Enemies of the State, from director Sonia Kennebeck (National Bird), doesn’t need to do too much to make audiences feel an unnerving sense of dread over the dangers of government surveillance in our current technological era. We, the people, are growing ever more aware of the uncovered truths in an age of Wikileaks and other online methods of taking off masks and discovering previously undisclosed secrets. But ironically enough, in an age where information can often be at the click of the button, what is actually true and what is being constructed by our government can become foggy in an age of post-truth and “fake news.” Are we sometimes too quick to assume what is true and what is fabricated? Are government figures merely looking out for their own interests, or do they have more specific agendas? At a time where we know more about the activities of the U.S. government than ever, we might have even more questions than ever regarding their activities and what they seek to find in American homes.
When I started Holler, the first feature film written and directed by Nicole Riegel and based on her short film of the same name, I had this ringing feeling. Its sense of place, warm authenticity, and bittersweet emotional core were all burning bright just as this homey small-town indie began. Aided by a bristling, genuine lead performance from Jessica Barden (The Lobster, The End of the F****** World), I was already feeling energized and enthusiastic about the wondrous possibility that I might be watching one of the finest debuts of this year’s highly unorthodox Toronto International Film Festival.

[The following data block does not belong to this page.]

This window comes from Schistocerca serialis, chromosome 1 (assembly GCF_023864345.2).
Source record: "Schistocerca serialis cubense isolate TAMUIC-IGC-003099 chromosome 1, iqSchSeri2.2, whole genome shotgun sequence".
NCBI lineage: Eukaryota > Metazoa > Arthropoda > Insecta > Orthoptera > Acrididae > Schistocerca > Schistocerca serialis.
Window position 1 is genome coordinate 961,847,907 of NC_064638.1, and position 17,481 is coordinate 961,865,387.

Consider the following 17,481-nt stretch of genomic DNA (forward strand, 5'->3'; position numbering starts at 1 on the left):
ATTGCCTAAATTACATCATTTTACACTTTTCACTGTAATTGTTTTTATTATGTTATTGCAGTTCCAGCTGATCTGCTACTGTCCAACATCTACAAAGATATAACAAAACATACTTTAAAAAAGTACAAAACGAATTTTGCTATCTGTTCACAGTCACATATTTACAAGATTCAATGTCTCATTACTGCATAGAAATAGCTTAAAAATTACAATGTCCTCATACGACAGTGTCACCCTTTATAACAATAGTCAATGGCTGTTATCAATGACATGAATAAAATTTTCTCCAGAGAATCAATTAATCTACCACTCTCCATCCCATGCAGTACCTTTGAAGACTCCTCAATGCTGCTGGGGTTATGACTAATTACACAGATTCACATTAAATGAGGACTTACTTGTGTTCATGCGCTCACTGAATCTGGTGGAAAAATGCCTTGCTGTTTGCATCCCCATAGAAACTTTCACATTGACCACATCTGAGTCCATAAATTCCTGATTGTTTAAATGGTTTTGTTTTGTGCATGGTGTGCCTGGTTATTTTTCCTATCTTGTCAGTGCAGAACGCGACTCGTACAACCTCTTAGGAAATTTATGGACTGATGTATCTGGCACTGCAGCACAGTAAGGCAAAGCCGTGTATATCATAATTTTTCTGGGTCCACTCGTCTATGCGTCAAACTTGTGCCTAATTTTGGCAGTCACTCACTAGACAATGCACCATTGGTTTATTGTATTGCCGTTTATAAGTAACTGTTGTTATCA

In any other year, it wouldn’t be a question of whether or not you should see writer/director Christopher Nolan’s latest visual extravaganza on the big screen. It would just be a matter of how quickly you should go.
I’ll never claim to be a great source of knowledge when it comes to the works of Charles Dickens. My familiarity with his words derive through other sources, mainly various adaptations of varying faithfulness or stylistic-to-bombastic re-imaginings of his material that may or may not honor the “spirit” of his original scribbles. Therefore, I cannot tell you whether or not The Personal History of David Copperfield is a fitting adaptation, nor if it properly honors Dickens’ long-standing legacy and cultural relevance. But here’s what I can tell you.
When it was announced that Jon Stewart would return with his sophomore feature film, since titled Irresistible, it made sense that folks assumed it would be the scathing satire that would criticize and bring damnation to the hotheaded personalities who take rotating chairs in the Big House. But Stewart’s new movie, his first directorial effort since 2014’s overlooked Rosewater, may not be what some folks expect. Indeed, this is not a takedown of the narcissistic, hypocritical right. Stewart isn’t here to put some right-leaning personalities into their place.
In my view, 2014’s John Wick is the ultimate Redbox movie. On the surface, it looks like your typical, generic B-movie action thriller. It features a recognizable actor who was out of the limelight at the time, and to some, past his prime. In this case, that actor was Keanu Reeves, and this revenge tale looked like any other generic action romp, the likes of which you typically find crowded in those recognizable movie machines outside of Wal-Mart.